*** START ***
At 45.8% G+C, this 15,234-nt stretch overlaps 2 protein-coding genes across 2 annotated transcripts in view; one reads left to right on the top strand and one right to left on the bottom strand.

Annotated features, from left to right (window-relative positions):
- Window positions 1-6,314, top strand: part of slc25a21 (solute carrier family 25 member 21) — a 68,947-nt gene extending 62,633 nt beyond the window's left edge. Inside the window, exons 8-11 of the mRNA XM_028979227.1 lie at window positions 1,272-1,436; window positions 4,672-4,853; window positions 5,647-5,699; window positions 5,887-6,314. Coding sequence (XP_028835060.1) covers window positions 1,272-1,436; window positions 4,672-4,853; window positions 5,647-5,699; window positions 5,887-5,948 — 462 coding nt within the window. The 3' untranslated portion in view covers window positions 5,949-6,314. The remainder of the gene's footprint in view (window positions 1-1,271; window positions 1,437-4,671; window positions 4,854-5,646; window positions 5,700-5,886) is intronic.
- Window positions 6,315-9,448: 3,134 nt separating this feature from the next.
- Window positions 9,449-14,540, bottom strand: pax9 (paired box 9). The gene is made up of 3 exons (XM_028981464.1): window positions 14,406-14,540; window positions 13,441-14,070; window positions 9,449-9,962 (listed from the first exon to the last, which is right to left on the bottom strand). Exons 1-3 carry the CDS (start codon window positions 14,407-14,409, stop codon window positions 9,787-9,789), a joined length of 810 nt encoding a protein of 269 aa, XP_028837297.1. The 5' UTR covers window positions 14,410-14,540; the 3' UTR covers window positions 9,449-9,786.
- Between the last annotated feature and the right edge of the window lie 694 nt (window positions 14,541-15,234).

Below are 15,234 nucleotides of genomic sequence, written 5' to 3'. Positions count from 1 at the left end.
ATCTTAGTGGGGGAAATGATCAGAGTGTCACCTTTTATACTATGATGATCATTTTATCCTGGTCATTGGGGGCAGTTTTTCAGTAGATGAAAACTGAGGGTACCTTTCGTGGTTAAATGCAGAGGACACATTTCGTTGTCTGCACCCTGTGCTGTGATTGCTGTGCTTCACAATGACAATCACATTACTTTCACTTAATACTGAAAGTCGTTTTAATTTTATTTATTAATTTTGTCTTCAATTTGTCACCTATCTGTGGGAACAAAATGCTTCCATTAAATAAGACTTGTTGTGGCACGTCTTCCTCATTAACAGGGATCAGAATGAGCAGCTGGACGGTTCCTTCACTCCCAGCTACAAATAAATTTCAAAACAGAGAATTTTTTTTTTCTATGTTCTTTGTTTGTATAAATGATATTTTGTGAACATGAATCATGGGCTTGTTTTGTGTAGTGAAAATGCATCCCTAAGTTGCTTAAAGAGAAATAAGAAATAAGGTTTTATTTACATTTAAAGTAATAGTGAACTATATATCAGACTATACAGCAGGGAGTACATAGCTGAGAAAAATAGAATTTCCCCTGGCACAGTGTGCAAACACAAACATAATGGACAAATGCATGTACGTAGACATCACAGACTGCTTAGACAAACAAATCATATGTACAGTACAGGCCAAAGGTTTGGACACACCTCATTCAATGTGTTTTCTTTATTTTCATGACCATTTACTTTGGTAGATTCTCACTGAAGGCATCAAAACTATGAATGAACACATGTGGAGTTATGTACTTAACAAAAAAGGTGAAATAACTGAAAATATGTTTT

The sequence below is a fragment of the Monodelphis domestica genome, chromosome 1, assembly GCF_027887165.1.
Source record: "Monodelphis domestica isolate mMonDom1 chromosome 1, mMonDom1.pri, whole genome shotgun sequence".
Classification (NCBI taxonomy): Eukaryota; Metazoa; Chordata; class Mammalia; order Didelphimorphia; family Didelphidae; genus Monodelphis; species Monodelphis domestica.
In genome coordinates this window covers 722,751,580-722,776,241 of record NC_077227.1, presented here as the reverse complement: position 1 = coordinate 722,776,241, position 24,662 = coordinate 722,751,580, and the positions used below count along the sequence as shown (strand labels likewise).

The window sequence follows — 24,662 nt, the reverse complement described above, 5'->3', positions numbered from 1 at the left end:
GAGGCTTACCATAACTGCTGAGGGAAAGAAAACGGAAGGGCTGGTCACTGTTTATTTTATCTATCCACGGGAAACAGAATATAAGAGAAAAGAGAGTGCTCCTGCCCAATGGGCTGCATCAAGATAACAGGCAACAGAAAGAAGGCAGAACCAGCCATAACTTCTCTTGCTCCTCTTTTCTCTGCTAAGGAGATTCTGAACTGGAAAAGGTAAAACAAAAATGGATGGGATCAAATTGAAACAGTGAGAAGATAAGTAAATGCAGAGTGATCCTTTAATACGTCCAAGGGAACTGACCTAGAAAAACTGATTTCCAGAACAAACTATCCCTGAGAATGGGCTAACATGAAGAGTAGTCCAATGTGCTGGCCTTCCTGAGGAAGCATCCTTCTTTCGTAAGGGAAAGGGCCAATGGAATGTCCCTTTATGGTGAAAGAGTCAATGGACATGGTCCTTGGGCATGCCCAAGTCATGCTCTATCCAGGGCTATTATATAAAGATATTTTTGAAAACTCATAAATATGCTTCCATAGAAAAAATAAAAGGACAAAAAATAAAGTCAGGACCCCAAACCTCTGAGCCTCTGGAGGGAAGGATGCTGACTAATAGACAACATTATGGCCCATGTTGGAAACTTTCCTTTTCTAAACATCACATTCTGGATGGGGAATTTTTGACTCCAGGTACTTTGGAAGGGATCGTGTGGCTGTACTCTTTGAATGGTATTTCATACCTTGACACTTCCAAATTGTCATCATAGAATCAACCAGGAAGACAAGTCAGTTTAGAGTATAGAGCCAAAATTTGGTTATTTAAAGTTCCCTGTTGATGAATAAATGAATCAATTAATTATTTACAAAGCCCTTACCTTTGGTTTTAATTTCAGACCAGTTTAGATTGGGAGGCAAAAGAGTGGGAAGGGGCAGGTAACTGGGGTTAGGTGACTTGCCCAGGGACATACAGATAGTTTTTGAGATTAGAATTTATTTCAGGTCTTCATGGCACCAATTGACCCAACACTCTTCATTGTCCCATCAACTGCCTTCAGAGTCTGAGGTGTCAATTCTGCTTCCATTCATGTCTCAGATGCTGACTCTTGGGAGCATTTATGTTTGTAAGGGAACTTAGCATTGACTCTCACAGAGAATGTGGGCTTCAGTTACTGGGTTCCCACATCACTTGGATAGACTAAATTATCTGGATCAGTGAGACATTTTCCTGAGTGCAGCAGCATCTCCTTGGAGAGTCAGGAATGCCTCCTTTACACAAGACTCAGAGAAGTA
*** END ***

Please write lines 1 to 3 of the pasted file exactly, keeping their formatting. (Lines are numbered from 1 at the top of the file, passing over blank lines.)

At 45.8% G+C, this 15,234-nt stretch overlaps 2 protein-coding genes across 2 annotated transcripts in view; one reads left to right on the top strand and one right to left on the bottom strand.

Annotated features, from left to right (window-relative positions):
- Window positions 1-6,314, top strand: part of slc25a21 (solute carrier family 25 member 21) — a 68,947-nt gene extending 62,633 nt beyond the window's left edge. Inside the window, exons 8-11 of the mRNA XM_028979227.1 lie at window positions 1,272-1,436; window positions 4,672-4,853; window positions 5,647-5,699; window positions 5,887-6,314. Coding sequence (XP_028835060.1) covers window positions 1,272-1,436; window positions 4,672-4,853; window positions 5,647-5,699; window positions 5,887-5,948 — 462 coding nt within the window. The 3' untranslated portion in view covers window positions 5,949-6,314. The remainder of the gene's footprint in view (window positions 1-1,271; window positions 1,437-4,671; window positions 4,854-5,646; window positions 5,700-5,886) is intronic.